With much optimism and enthusiasm I say, "no". The ColdFusion server team is now aggressively working on the next major release of CF - currently code named "Scorpio." While many of the features have yet to be decided or publicly announced, it is clear that the CF Team has no intention of "laying down". At CFUnited, the premier CF annual event held last month in Washington, DC, two cool features were shown during the opening keynote. One was the ability to create online presentations (rendering as Flash) dynamically using a few simple CF tags - think of it kind of like a merger between CF and Breeze (though that's a very general statement to make). The other was the ability to render, manipulate, and access data within PDF Forms... yet another new feature that will make ColdFusion an integral part of how companies do business on the Web.

While those two new possible features (I say "possible" because until the final release of the product, everything's open to change) don't necessarily have anything to do with creating the types of next generation web applications I discussed earlier, other features certainly may. ColdFusion MX 7.02, the free upgrade formerly code named "Mystic," added terrific support for Flex 2. Coupled with the Flex Builder 2 CF wizards, the current version of CF and FB2 make it easier than ever to supply data and services to Flash applications via CF. This is more than just Flash Remoting, though CF MX 7.02 does have a new Flash Gateway that supports the AMF 2 protocol. The CF Wizards make Flex/CF application development ridiculously fast and easy, and, being a guy who typically likes to write everything manually, are the first wizards I've seen in any CF-related product that I not only enjoy but find extremely useful (yes, they also generate really decent code). The new features in CF also includes a gateway for pushing content to Flex 2 and the ability to integrate CF and Flex Data Services. Flex Data Services, among other things, makes it very easy to coordinate data persistence on the server by controlling who can access and modify data at the record level. It also allows content pushes to Flex applications - another very useful feature that AJAX doesn't nativly support but that would be extremely useful if one were, say, building a social networking application.;)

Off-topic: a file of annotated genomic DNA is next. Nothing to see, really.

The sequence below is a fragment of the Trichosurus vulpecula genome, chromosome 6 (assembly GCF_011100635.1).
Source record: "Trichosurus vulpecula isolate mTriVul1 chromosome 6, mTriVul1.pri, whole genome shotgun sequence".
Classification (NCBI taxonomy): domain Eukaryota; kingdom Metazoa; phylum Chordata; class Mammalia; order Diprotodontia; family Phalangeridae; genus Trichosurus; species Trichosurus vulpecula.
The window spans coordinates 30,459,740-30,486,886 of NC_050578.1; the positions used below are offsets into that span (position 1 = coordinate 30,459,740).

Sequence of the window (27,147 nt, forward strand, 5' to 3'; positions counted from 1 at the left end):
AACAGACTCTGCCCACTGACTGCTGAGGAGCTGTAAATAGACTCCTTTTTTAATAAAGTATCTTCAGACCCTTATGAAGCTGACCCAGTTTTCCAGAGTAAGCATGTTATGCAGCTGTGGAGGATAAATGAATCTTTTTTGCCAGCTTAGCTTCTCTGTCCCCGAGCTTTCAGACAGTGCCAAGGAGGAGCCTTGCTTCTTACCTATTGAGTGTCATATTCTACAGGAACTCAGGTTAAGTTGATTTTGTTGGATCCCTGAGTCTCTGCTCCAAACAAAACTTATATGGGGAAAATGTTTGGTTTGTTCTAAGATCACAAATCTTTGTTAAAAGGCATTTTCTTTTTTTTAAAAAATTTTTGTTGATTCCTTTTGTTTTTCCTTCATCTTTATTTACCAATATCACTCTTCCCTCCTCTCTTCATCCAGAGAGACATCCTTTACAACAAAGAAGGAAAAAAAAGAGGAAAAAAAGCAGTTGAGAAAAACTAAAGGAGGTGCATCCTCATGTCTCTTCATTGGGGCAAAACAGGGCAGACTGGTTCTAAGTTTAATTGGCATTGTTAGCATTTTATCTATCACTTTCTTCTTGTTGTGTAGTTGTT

I didn't want to talk about next generation Web applications and CF just to point out the strength of Flex and the new hooks for integrating and communicating between the two. Not too long ago, Damon Cooper blogged about a new feature that one of his server team members prototyped for CF 8 (the feature is an enhancement to give more programmatic control over asynchronous threading). After reading that, and knowing that the server team is currently hard at work coming up with features for the next release, I decided to post an "open letter to the CF Server Team" entry on my blog in which I listed many of the new features that I would like to see in CF 8. This caused a kind of chain reaction in the CF blog community and to date, dozens of bloggers have also let the CF Server Team know what they'd like to see in the next release. Yes, Damon and his crew have been commenting on the blogs and letting the community know that they're paying a lot of attention.

This type of feedback will help ensure that going forward, each next release of CF will have the features that we, the CF development community, needs in order to meet the demands of a rapidly changing Web and the day-to-day demands in our respective office environments. If you don't already have a blog, you can get one at any number of places, including from sys-con at http://www.blog-n-play.com/. I'll conclude my editorial this month with a simple question - one that you can now go blog about immediately... "What would you like to see in ColdFusion 8?"

More Stories By Simon Horwith

Simon Horwith is the CIO at AboutWeb, LLC, a Washington, DC based company specializing in staff augmentation, consulting, and training. Simon is a Macromedia Certified Master Instructor and is a member of Team Macromedia. He has been using ColdFusion since version 1.5 and specializes in ColdFusion application architecture, including architecting applications that integrate with Java, Flash, Flex, and a myriad of other technologies. In addition to presenting at CFUGs and conferences around the world, he has also been a contributing author of several books and technical papers.

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Most Recent Comments
Steve Larsen 08/25/06 09:27:48 PM EDT

Simon,

Thanks so much for noticing and mentioning what we're doing at Krugle. Most appreciated. To stay in touch, check our blog: http://blog.krugle.com/

Steve Larsen
Co-founder and CEO
Krugle